Thursday, 1 September 2011

Book Review: Signed Association First Edition of Blame the Dead by Gavin Lyall (Hodder & Stoughton, 1972)

After a brief intermission in the form of a Donald E. Westlake science fiction post (also available on The Violent World of Parker), it's back to British thriller writer Gavin Lyall, with the second of two signed association copies of his novels. And this one is from earlier in his career, actually towards the end of its first phase, when, you'll doubtless recall, Lyall was penning first-person adventures largely starring grizzled aviators. Except, this particular novel doesn't feature a pilot; instead, its protagonist is a freelance security consultant and occasional bodyguard who gets mixed up in a convoluted plot involving Lloyds insurance of ships.


Blame the Dead was first published in hardback in the UK by Hodder & Stoughton in 1972 (not 1973, as Wikipedia states), under an intriguing dustjacket designed by Colin Andrews (I'll reveal what that jacket's all about in a moment). Now, I have to hold my hand up here and admit that I already own a copy of this first edition, bought at Camilla's in Eastbourne in May of last year; but when I spotted the one seen above on eBay recently and realised it had been signed and dedicated by Gavin Lyall himself – which, as I outlined in the previous Lyall post, is a real rarity – I couldn't resist nabbing it.

I'll return to Lyall's inscription shortly, but first, the book. Blame the Dead was Lyall's sixth novel, and the penultimate one to be written in the first person. Our narrator is ex-British Army intelligence man James Card, who, whilst acting as bodyguard for Lloyd's underwriter Martin Fenwick on a murky mission to Arras in northern France, comes under fire from unknown assailants. Cue one dead underwriter and the beginnings of a Byzantine mystery, as, experiencing guilt at his inability to protect Fenwick, Card takes it upon himself to find out why the Lloyd's man was killed, and why the hell he was taking what appears to be a copy of the Bertie Bear Colouring Book to France. (Now you see the significance of the dustjacket.)

The best thing about Blame the Dead is Card himself. He's what you might call a rough diamond: possessed of jagged edges that both his friends and adversaries find occasionally piercing, but essentially decent. Lyall's characterization of Card is surefooted throughout: his narration is wry and blokey, befitting his military background, and while in some respects he's quite the hard man – he exhibits a particular fondness for guns, for example – he's also pragmatic, loyal and warm (his relationship with Fenwick's son, David, who ends up hiring Card to find out why his dad was killed, is rather touching). But Card is no invincible hero, and he's certainly not much of a detective (something that more than one character remarks upon); he's slow on the uptake, never ahead of the game, and it's only his pig-headed refusal to quit that sees him through to the finish.

Lyall's also good on the intricacies of shipping insurance, which topic underpins the plot. The novel is actually quite instructive on how a big insurer like Lloyd's works; in a way these aspects are more interesting than the occasional bursts of action, which range across London and back and forth to Norway, as Card goes on the run from the authorities and the villains. And though Card is a largely agreeable creation, he's also something of a neanderthal in his attitude towards both women – at one point he muses, "Do you want to know why women will never rule the world? Because they can't be bothered to read a newspaper to find out if they've taken over the world" – and homosexuals. That latter flaw makes for some uncomfortable reading towards the end of the novel; a sign of the times, perhaps, but still a little quease-inducing.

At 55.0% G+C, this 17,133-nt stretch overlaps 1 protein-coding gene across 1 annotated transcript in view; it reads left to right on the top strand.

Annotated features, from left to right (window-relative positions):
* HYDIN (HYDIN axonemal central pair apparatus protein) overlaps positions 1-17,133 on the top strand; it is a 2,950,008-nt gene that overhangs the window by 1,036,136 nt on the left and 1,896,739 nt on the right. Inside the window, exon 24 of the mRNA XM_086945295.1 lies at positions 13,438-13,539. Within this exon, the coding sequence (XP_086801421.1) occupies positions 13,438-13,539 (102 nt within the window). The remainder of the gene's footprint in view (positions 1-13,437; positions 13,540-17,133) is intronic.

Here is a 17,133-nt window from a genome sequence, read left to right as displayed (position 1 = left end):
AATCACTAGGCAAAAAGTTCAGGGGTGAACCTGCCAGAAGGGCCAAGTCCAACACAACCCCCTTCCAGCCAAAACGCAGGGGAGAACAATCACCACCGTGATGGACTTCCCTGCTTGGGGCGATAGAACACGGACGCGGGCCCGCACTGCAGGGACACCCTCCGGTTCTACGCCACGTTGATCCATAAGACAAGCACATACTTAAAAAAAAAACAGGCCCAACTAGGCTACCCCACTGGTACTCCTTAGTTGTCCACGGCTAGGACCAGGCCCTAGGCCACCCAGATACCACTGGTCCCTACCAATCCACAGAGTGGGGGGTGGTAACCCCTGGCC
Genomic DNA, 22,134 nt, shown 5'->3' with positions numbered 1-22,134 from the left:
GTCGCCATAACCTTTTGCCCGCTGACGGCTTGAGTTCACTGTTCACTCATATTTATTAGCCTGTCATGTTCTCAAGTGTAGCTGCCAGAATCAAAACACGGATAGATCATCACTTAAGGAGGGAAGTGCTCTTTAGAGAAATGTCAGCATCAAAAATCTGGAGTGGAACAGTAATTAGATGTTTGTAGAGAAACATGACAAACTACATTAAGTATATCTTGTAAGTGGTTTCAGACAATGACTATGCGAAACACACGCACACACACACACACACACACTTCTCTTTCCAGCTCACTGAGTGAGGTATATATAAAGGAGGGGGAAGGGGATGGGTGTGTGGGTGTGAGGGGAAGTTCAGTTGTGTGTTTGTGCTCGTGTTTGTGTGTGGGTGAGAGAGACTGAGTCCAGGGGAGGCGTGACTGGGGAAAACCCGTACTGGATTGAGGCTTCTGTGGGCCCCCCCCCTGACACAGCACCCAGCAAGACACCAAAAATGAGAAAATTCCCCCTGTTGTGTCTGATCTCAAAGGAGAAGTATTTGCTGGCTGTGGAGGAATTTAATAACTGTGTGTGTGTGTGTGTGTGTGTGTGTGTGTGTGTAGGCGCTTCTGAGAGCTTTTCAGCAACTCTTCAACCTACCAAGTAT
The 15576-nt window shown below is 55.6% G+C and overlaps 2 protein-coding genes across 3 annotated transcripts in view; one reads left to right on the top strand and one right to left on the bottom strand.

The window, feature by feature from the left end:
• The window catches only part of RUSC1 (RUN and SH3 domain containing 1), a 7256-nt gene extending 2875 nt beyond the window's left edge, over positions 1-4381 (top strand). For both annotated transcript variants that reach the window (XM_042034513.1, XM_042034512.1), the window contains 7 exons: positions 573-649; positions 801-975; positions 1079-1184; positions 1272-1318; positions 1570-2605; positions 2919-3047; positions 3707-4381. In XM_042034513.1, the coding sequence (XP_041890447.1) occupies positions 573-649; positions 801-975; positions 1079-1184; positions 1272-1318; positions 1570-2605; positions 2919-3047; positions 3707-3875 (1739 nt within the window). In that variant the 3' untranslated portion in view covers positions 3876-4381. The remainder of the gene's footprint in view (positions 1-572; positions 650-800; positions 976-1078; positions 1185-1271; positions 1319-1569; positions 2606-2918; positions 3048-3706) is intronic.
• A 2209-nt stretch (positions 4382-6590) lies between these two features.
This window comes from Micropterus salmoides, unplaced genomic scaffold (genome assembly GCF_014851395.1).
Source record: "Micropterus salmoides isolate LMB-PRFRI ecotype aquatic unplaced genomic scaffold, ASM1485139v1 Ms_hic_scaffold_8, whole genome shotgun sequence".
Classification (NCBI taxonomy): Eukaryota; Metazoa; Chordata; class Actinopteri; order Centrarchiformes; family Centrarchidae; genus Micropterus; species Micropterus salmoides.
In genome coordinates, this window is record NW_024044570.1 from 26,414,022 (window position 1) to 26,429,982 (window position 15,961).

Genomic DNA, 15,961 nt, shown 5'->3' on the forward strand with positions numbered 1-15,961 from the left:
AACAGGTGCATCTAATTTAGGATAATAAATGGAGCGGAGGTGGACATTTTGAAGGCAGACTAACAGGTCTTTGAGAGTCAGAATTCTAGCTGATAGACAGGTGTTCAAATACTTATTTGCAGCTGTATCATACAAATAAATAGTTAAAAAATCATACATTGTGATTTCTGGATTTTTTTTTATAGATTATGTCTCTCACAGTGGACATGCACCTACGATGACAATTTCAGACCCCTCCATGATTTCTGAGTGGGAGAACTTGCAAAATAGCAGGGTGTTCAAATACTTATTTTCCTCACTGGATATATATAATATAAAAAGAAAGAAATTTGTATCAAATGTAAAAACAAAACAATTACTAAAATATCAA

Blame the Dead probably doesn't rank among the best in Lyall's canon, but it's a solid effort, well worth spending a few hours with. But of course, while the book might not be the most special of beasts, the copy I now own most certainly is, because of this:


That "skol" is a reference to the novel's partly Norwegian setting, but unlike the other Lyall-inscribed edition I showcased on Monday, in this instance I have an inkling of who the book might have been dedicated to. In 1966 Lyall came up with the idea for a movie, which was eventually produced by Hammer and released in 1969 as Moon Zero Two. Lyall approached two old friends of his, Martin Davison and Frank Hardman, to help out on the writing of the storyline, and it's the latter of these that I suspect was the recipient of this copy of Blame the Dead. Obviously this is little more than conjecture on my part, but so far as I'm aware, Lyall only really signed copies of his books for friends – note that, as with that copy of Spy's Honour, he uses just his first name – so I reckon the "Frank" in the inscription has as good a chance of being Mr. Hardman as not.

Whatever the truth of the matter, in the course of researching the inscription I turned up a fascinating little nugget of information about a much earlier Lyall novel, an insight courtesy of Martin Davison which answered a question about the cover of the first edition of that novel I'd been pondering for some time. So before I move on to a signed edition from a different author, I should have a Gavin Lyall bonus post for you next – although, as is swiftly becoming the norm, there may well be a Donald E. Westlake post before we get to that...

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